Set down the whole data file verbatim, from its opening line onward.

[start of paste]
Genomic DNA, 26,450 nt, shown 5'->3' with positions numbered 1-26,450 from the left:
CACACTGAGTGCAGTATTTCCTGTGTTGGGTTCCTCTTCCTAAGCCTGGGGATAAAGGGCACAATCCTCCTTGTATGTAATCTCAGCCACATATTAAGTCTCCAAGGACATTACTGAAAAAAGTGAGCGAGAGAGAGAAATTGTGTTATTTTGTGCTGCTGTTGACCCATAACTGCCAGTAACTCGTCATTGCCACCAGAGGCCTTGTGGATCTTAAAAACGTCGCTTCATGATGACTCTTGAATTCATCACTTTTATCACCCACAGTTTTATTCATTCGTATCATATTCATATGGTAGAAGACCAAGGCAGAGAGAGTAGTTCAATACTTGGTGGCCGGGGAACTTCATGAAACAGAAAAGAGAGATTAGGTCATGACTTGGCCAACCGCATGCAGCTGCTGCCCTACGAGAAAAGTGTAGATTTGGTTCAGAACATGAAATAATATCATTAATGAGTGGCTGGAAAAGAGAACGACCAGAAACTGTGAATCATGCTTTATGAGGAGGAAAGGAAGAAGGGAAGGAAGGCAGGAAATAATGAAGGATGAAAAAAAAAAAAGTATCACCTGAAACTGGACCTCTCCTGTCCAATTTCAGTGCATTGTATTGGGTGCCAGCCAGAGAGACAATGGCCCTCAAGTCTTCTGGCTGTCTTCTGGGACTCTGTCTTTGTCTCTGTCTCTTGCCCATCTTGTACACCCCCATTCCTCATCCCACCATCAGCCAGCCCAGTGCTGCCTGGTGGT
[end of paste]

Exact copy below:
Genomic DNA, 26,450 nt, shown 5'->3' with positions numbered 1-26,450 from the left:
CACACTGAGTGCAGTATTTCCTGTGTTGGGTTCCTCTTCCTAAGCCTGGGGATAAAGGGCACAATCCTCCTTGTATGTAATCTCAGCCACATATTAAGTCTCCAAGGACATTACTGAAAAAAGTGAGCGAGAGAGAGAAATTGTGTTATTTTGTGCTGCTGTTGACCCATAACTGCCAGTAACTCGTCATTGCCACCAGAGGCCTTGTGGATCTTAAAAACGTCGCTTCATGATGACTCTTGAATTCATCACTTTTATCACCCACAGTTTTATTCATTCGTATCATATTCATATGGTAGAAGACCAAGGCAGAGAGAGTAGTTCAATACTTGGTGGCCGGGGAACTTCATGAAACAGAAAAGAGAGATTAGGTCATGACTTGGCCAACCGCATGCAGCTGCTGCCCTACGAGAAAAGTGTAGATTTGGTTCAGAACATGAAATAATATCATTAATGAGTGGCTGGAAAAGAGAACGACCAGAAACTGTGAATCATGCTTTATGAGGAGGAAAGGAAGAAGGGAAGGAAGGCAGGAAATAATGAAGGATGAAAAAAAAAAAAGTATCACCTGAAACTGGACCTCTCCTGTCCAATTTCAGTGCATTGTATTGGGTGCCAGCCAGAGAGACAATGGCCCTCAAGTCTTCTGGCTGTCTTCTGGGACTCTGTCTTTGTCTCTGTCTCTTGCCCATCTTGTACACCCCCATTCCTCATCCCACCATCAGCCAGCCCAGTGCTGCCTGGTGGT